The credit-rating downgrades that struck Europe at the weekend may have few immediate financial consequences but will have a resounding impact on political efforts to haul the continent out of crisis, say analysts.
The downgrade mostly affects southern members of the 17-economy eurozone. As a result, northern countries, led by Germany, will gain the upper hand in crucial talks to avert the single currency's crash, they say.
The US agency Standard and Poor's cut France and Austria's AAA rating by one notch to AA+, scaled back its long-term ratings on Cyprus, Italy, Portugal and Spain by two notches and its ratings for Malta, Slovakia and Slovenia by one notch.
Credit ratings help determine a country's ability to borrow at affordable rates. A lower rating means the country is considered a relatively riskier prospect, and so the interest rates rise accordingly.
This lesson was painfully learned by Greece, Spain and Italy last year. After gorging for years on easy debt, they suddenly became viewed by markets as risky bets.
Their cost of borrowing flared, adding to a chronic debt burden and driving their governments into unpopular austerity programmes. Greece, and then Italy, moved closer to default, and with it the prospect that the world's second biggest currency would collapse.
S&P's downgrades are an official acknowledgement of last year's market sentiment, the Wall Street Journal said in a commentary.
"They reflect a reality that the market has been dealing with for months: the eurozone crisis is deep, difficult and here to stay. A downgrade adds a little to the challenge but doesn't change the big picture."
On the political front the big loser is French President Nicolas Sarkozy. He refused to introduce austerity when the global financial crisis broke in 2008 and instead went on a borrowing spree to buoy growth.
As the debt burden surged, he unwisely declared France's triple-A, which the country has held since 1975, as a line in the sand. When the markets fought back, Sarkozy had to introduce two rounds of belt-tightening, both of them very modest but widely disliked.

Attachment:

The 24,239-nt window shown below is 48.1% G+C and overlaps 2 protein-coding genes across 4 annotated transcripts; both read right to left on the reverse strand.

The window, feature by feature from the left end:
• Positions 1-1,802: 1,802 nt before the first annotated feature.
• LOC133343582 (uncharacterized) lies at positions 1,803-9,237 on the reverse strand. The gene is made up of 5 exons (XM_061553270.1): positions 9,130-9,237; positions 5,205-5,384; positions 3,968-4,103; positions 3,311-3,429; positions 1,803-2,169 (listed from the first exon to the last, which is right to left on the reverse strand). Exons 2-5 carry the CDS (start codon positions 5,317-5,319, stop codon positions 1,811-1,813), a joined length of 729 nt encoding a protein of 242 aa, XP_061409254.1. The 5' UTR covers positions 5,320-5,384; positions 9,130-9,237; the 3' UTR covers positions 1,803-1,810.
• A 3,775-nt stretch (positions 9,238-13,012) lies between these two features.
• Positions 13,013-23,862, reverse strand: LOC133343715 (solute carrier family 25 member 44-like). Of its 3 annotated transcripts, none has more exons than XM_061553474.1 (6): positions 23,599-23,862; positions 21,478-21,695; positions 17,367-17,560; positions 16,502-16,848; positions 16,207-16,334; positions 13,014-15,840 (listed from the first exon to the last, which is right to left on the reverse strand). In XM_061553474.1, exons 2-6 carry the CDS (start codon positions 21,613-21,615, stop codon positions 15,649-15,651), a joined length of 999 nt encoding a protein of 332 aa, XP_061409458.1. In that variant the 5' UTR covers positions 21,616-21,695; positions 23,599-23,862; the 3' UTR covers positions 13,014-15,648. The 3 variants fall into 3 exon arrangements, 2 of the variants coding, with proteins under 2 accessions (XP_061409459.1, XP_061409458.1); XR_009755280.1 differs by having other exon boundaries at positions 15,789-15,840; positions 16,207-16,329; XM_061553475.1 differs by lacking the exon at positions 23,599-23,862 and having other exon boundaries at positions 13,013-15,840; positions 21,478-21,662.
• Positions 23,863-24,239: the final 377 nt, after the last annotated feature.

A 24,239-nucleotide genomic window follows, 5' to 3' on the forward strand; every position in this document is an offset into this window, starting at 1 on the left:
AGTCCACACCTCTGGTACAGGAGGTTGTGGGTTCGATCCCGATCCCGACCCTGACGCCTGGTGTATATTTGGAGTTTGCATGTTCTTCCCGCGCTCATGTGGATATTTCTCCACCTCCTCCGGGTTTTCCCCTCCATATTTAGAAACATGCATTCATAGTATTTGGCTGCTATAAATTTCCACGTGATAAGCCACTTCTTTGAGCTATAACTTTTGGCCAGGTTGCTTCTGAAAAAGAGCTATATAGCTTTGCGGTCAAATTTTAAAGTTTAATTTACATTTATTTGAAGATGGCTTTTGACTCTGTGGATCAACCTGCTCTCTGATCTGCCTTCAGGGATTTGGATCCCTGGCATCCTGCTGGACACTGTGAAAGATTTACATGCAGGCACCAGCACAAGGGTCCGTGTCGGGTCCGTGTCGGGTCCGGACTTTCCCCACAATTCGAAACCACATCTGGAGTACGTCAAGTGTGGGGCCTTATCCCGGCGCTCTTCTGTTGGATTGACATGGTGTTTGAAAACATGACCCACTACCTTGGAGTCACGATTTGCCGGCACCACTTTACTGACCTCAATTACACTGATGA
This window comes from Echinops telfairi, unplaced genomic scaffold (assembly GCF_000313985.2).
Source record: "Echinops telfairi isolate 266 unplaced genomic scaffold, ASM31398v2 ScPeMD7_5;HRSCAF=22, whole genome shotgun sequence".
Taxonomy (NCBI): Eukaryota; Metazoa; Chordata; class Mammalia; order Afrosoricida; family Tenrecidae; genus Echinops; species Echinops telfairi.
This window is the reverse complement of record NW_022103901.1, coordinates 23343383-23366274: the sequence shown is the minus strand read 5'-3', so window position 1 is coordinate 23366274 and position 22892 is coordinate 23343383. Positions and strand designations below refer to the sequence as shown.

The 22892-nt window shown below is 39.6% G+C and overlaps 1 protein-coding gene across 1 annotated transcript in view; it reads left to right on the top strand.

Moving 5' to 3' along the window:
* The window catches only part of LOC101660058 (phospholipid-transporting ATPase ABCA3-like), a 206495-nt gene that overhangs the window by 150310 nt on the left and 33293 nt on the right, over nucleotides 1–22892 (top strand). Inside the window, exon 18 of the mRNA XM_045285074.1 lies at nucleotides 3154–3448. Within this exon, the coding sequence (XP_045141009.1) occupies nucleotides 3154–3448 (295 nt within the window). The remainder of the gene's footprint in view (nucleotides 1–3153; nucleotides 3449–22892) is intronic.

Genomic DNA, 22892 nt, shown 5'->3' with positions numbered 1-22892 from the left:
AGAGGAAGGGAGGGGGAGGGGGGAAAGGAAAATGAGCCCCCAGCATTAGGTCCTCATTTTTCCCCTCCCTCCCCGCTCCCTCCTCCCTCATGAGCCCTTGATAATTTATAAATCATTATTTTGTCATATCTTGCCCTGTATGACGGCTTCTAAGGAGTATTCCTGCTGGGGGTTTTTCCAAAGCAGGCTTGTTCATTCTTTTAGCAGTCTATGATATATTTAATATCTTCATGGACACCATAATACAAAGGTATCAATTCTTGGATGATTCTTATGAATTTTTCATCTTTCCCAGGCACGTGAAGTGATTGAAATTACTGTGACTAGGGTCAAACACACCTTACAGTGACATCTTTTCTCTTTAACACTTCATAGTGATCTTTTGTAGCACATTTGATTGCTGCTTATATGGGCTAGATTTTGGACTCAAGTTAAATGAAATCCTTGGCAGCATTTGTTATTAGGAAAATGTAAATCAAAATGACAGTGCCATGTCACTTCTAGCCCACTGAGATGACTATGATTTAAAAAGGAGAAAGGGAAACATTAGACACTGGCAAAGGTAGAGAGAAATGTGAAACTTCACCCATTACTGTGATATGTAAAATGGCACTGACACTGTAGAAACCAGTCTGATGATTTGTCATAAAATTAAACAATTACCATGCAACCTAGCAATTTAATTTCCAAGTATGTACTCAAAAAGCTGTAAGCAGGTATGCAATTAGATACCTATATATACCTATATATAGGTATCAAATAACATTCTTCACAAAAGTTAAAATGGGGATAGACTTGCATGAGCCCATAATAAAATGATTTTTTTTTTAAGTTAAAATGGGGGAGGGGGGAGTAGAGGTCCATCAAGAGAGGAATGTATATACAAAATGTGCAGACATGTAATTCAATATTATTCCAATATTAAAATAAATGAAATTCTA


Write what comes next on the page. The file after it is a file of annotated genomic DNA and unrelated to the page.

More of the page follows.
With the loss of the triple-A, Sarkozy's future looks bleak. Elections loom in April, and he is already way behind Socialist challenger Francois Hollande in the opinion polls and facing an emerging threat on the right from Marine Le Pen, daughter of extremist leader Jean-Marie Le Pen.
Sarkozy's fumble means he has also lost ground at a critical point in Europe in the negotiations to frame a "fiscal pact" aimed at stopping the single currency from unravelling.
Conceived hastily at an EU summit in December, the "pact" would stop countries from running up unsustainable debts that imperil other economies sharing the currency.
Its broad lines were conceived by Sarkozy in alliance with German Chancellor Angela Merkel. But their relationship has been fractious. To Merkel's anger, Sarkozy argued against too much European control over national budgets and against German plans for the European Court of Justice to punish deficit junkies.
He also pleaded for the European Central Bank to become a lender of last resort to distressed economies. S&P's downgrade is thus an emphatic victory for Merkel's philosophy of stern and disciplined housekeeping, a doctrine shared by Finland, Luxembourg and the Netherlands - which like Germany have kept their AAA - and by Austria.
Even so, the outcome remains unclear, the Royal Bank of Scotland said in an analysis for clients.
"Germany comes out as a clear winner and will have its position at the negotiating table strengthened even further. Likewise, France's position at the European negotiating table is likely to be weakened vis-a-vis Germany," it said. "This might render future negotiations surrounding fiscal integration even more difficult."
Finance ministers meet in Brussels on January 24, to be followed by an EU summit on January 30. The aim is to sign the pact by March. If the northern countries push their approach too far, a split could happen.
Storm clouds are gathering anew over Italy because of the downgrade - and failure to forge a deal with creditor banks means Greece is moving back to the cliff edge of default.
Overall, the picture points to a monetary union that will gather only northern European countries, says Frits Bolkestein, a former EU commissioner.
The Dutchman has already thought of a new designation: the "neurozone".